Über den Autor
Ronda C. Talley, PhD, MPH, is Professor of Psychology at Western Kentucky University. Her prior work experience includes providing leadership on caregiving issues and organizational development as Executive Director of the Rosalynn Carter Institute for Caregiving and the National Quality Caregiving Coalition; working with national government groups to promote caregiving issues as Associate Director of Legislation, Policy, and Planning/Health Scientist for the Centers for Disease Control and Prevention, U.S. Department of Health and Human Services; and promoting the science and practice of psychology in the schools as Associate Executive Director of Education and Director of School Policy and Practice at the American Psychological Association. She chaired the National Organization of Pupil Services Organizations and the National Education Goals Panel Committee on Safe and Drug-free Schools. Dr. Talley has over 80 presentations and publications, including papers in the American Journal of Public Health and American Psychologist.Dr. Talley, as Adjunct Associate Professor, taught ethics and legal issues in school psychology at the University of Maryland, College Park, and directed the School Psychology Program at Spalding University; she was Professor of Psychology and Education at Georgia Southwestern State University for five years. Dr. Talley directed the School Psychological Services Program in the Jefferson County (KY) Public Schools for a decade. She received the Outstanding Alumni Award from Indiana University and the Jack Bardon Distinguished Service Award from the Division of School Psychology of the American Psychological Association. Dr. Talley serves on the national board of the American Association of Caregiving Youth and is Editor-in-Chief of the Springer book series Caregiving: Research, Practice, and Policy. John E. Crews, DPA, is a Health Scientist with the Vision Health Initiative in the Division of Diabetes Translation, National Center for Health Promotion and Disease Prevention, Centers for Disease Control and Prevention. Dr. Crews has over thirty years of experience in vision rehabilitation and disability research. He managed a clinical program for older people with visual impairments in Michigan between 1977 and 1992. He then became the Acting Director of the Rehabilitation Research and Development Center on Aging at the Department of Veterans Affairs in Atlanta. After that, he served as the Executive Director of the Georgia Governor's Council on Developmental Disabilities. In 1998, he joined the Centers for Disease Control and Prevention in Atlanta. Dr. Crews' specialties are vision impairment and aging and caregiving and disability; his research interests also include health disparities among people with disabilities and aging with a disability. Dr. Crews has over eighty publications, including recent papers in the American Journal of Public Health and the Annual Review of Public Health. His first book, Vision Loss in an Aging Society, was published in 2000; it was translated and published in Japan in 2003. He has entries in the Encyclopedia of Disability and the International Encyclopedia of Public Health. He currently serves on the Editorial Board of the Journal of Visual Impairment and Blindness, and he serves on the National Commission on Vision and Health. He was awarded the 2007 Distinguished Alumni Award from Western Michigan University.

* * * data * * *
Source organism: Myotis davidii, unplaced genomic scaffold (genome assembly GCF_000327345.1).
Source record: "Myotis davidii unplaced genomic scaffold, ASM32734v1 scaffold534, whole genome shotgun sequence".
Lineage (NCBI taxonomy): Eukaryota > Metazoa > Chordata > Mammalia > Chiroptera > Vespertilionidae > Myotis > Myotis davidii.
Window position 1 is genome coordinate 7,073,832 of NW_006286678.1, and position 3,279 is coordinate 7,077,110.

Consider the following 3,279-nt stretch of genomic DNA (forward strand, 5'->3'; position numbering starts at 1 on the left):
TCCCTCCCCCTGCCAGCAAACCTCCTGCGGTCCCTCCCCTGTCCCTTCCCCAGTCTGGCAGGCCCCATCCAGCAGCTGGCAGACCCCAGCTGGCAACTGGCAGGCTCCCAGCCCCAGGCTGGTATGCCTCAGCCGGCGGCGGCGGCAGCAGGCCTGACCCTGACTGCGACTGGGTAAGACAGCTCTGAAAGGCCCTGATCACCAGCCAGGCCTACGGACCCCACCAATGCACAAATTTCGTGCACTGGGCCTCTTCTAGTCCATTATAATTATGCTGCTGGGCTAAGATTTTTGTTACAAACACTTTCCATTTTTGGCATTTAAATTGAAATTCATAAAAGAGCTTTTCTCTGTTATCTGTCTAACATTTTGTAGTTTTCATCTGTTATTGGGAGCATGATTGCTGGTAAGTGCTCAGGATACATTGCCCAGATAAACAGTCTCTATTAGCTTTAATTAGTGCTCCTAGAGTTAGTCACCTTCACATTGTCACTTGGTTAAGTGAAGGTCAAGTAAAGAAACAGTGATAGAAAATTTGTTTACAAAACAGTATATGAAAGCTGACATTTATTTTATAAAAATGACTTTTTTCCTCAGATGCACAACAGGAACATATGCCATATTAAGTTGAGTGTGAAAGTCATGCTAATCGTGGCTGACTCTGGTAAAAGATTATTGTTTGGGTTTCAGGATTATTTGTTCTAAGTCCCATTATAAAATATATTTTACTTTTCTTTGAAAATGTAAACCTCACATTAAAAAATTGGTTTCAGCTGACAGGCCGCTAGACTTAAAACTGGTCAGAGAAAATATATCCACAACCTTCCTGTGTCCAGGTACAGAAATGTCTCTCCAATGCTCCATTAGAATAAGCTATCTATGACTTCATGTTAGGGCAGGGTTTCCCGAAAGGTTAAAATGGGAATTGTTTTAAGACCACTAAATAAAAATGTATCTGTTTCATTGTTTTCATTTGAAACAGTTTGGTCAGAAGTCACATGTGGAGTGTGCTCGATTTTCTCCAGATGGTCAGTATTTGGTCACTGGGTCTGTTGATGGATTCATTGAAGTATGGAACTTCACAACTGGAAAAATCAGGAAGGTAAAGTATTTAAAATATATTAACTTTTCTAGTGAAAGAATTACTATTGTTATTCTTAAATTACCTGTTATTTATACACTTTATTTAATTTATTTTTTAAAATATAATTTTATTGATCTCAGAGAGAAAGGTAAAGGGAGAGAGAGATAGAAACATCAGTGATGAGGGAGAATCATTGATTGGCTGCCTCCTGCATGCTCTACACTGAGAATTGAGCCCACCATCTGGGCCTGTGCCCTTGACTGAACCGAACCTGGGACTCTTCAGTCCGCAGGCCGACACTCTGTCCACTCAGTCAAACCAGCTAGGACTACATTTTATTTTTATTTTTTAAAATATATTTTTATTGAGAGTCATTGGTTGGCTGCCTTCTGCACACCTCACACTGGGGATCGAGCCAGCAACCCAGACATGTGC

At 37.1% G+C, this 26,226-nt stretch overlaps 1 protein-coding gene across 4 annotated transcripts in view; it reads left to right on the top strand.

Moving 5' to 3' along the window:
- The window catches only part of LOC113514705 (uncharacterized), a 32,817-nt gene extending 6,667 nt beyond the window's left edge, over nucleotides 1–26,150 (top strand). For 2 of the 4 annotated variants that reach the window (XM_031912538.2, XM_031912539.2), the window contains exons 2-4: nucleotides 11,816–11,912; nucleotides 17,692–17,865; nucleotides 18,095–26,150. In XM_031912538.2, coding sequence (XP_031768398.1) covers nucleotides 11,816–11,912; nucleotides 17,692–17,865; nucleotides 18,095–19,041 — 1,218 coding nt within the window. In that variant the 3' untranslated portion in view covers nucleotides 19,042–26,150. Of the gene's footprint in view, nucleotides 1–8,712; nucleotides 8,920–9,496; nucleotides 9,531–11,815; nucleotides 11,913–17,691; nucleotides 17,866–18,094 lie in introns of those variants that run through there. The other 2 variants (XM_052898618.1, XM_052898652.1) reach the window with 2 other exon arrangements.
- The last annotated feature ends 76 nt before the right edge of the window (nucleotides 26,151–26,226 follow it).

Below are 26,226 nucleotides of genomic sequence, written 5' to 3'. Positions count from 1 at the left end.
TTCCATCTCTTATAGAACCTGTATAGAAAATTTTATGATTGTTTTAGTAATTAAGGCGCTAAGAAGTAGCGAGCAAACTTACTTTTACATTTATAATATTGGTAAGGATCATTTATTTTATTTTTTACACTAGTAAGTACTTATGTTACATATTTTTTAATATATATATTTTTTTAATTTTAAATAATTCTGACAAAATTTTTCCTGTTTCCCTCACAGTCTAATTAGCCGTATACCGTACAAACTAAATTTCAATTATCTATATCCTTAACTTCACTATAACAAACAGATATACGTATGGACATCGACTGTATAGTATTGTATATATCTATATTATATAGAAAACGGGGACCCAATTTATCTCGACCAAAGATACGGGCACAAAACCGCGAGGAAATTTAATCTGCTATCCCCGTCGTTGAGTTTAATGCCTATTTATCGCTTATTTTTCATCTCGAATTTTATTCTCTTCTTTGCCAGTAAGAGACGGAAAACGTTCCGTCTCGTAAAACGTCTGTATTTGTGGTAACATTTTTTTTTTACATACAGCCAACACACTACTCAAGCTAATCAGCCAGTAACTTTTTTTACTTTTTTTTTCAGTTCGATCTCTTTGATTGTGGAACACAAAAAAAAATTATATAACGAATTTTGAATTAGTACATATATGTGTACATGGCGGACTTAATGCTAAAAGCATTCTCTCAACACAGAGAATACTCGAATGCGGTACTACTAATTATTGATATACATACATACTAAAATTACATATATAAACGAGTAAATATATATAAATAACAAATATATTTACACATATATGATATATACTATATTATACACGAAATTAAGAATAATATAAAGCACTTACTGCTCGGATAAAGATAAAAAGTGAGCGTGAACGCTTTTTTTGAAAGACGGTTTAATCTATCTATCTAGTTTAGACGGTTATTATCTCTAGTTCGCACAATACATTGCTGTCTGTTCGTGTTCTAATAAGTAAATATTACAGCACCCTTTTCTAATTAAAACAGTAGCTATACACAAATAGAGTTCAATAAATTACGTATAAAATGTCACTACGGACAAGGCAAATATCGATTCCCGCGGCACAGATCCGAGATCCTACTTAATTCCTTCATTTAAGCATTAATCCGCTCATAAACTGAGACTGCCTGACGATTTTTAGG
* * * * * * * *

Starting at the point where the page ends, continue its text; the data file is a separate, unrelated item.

1. Introduction: Multiple Dimensions of Caregiving and Disability.- 2. Family Dynamics and Caregiving for People with Disabilities.- 3. Feelings of Family Caregivers.- 4. Education, Training, and Support Programs for Caregivers of Individuals with Disabilities.- 5. Parent Caregivers of Children with Disabilities.- 6. Neither Prepared Nor Rehearsed: The Role of Public Health in Disability and Caregiving.- 7. Race/Ethnicity, Culture, and Socioeconomic Status and Caregiving of Persons with Disabilities.- 8. Faith and Spirituality: Supporting Caregivers of Individuals with Disabilities.- 9. Family Caregivers and Health Care Providers: Developing Partnerships for a Continuum of Care and Support.- 10. Legal Issues Related to Caregiving for an Individual with Disabilities.- 11. Long Term Care Planning For Individuals with Developmental Disabilities.- 12. Emerging Technologies for Caregivers of a Person with a Disability.- 13. Multiple Dimensions of Caregiving and Disability: Supporting Those Who Care.
Provides a lifespan perspective on caregiving provided by family and friendsConceptualizes caregiving in context with environmental factors based on the International Classification of Functioning, Disability, and Health (ICF) frameworkAddresses the complex interaction between professional caregivers, family caregivers, and persons with disabilitiesExamines physical and mental health issues that affect caregivers